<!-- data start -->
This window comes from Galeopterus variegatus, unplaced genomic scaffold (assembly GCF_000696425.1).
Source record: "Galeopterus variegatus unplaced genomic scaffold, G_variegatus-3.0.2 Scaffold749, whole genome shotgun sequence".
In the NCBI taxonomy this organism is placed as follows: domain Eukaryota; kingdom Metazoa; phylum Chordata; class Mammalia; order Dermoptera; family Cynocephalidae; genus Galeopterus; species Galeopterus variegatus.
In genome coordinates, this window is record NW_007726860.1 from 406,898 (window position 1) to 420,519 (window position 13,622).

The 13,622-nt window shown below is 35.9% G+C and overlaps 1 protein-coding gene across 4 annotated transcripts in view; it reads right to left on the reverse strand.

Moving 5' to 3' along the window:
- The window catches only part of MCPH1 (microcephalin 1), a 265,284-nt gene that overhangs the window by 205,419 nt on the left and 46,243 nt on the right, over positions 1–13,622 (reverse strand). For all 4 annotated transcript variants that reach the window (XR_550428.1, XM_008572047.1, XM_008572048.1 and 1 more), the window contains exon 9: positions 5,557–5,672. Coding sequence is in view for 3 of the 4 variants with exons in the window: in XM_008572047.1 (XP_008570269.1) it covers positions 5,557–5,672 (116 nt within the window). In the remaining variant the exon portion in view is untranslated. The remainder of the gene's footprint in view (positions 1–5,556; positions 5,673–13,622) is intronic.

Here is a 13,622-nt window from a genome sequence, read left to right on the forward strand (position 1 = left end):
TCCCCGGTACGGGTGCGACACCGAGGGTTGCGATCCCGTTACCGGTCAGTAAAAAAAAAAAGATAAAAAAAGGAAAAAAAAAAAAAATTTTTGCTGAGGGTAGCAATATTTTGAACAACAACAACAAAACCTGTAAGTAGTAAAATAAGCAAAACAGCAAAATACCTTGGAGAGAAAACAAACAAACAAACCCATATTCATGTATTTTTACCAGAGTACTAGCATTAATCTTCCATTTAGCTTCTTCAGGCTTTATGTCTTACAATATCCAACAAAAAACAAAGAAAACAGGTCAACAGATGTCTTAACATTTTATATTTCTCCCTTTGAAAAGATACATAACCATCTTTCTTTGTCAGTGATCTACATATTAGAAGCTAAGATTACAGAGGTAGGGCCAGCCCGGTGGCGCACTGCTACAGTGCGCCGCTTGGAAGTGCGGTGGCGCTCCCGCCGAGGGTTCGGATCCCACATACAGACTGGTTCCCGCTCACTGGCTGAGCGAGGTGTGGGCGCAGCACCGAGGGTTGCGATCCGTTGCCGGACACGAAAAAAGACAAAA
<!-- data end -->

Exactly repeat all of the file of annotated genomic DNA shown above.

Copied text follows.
This window comes from Galeopterus variegatus, unplaced genomic scaffold (assembly GCF_000696425.1).
Source record: "Galeopterus variegatus unplaced genomic scaffold, G_variegatus-3.0.2 Scaffold749, whole genome shotgun sequence".
In the NCBI taxonomy this organism is placed as follows: domain Eukaryota; kingdom Metazoa; phylum Chordata; class Mammalia; order Dermoptera; family Cynocephalidae; genus Galeopterus; species Galeopterus variegatus.
In genome coordinates, this window is record NW_007726860.1 from 406,898 (window position 1) to 420,519 (window position 13,622).

The 13,622-nt window shown below is 35.9% G+C and overlaps 1 protein-coding gene across 4 annotated transcripts in view; it reads right to left on the reverse strand.

Moving 5' to 3' along the window:
- The window catches only part of MCPH1 (microcephalin 1), a 265,284-nt gene that overhangs the window by 205,419 nt on the left and 46,243 nt on the right, over positions 1–13,622 (reverse strand). For all 4 annotated transcript variants that reach the window (XR_550428.1, XM_008572047.1, XM_008572048.1 and 1 more), the window contains exon 9: positions 5,557–5,672. Coding sequence is in view for 3 of the 4 variants with exons in the window: in XM_008572047.1 (XP_008570269.1) it covers positions 5,557–5,672 (116 nt within the window). In the remaining variant the exon portion in view is untranslated. The remainder of the gene's footprint in view (positions 1–5,556; positions 5,673–13,622) is intronic.

Here is a 13,622-nt window from a genome sequence, read left to right on the forward strand (position 1 = left end):
TCCCCGGTACGGGTGCGACACCGAGGGTTGCGATCCCGTTACCGGTCAGTAAAAAAAAAAAGATAAAAAAAGGAAAAAAAAAAAAAATTTTTGCTGAGGGTAGCAATATTTTGAACAACAACAACAAAACCTGTAAGTAGTAAAATAAGCAAAACAGCAAAATACCTTGGAGAGAAAACAAACAAACAAACCCATATTCATGTATTTTTACCAGAGTACTAGCATTAATCTTCCATTTAGCTTCTTCAGGCTTTATGTCTTACAATATCCAACAAAAAACAAAGAAAACAGGTCAACAGATGTCTTAACATTTTATATTTCTCCCTTTGAAAAGATACATAACCATCTTTCTTTGTCAGTGATCTACATATTAGAAGCTAAGATTACAGAGGTAGGGCCAGCCCGGTGGCGCACTGCTACAGTGCGCCGCTTGGAAGTGCGGTGGCGCTCCCGCCGAGGGTTCGGATCCCACATACAGACTGGTTCCCGCTCACTGGCTGAGCGAGGTGTGGGCGCAGCACCGAGGGTTGCGATCCGTTGCCGGACACGAAAAAAGACAAAA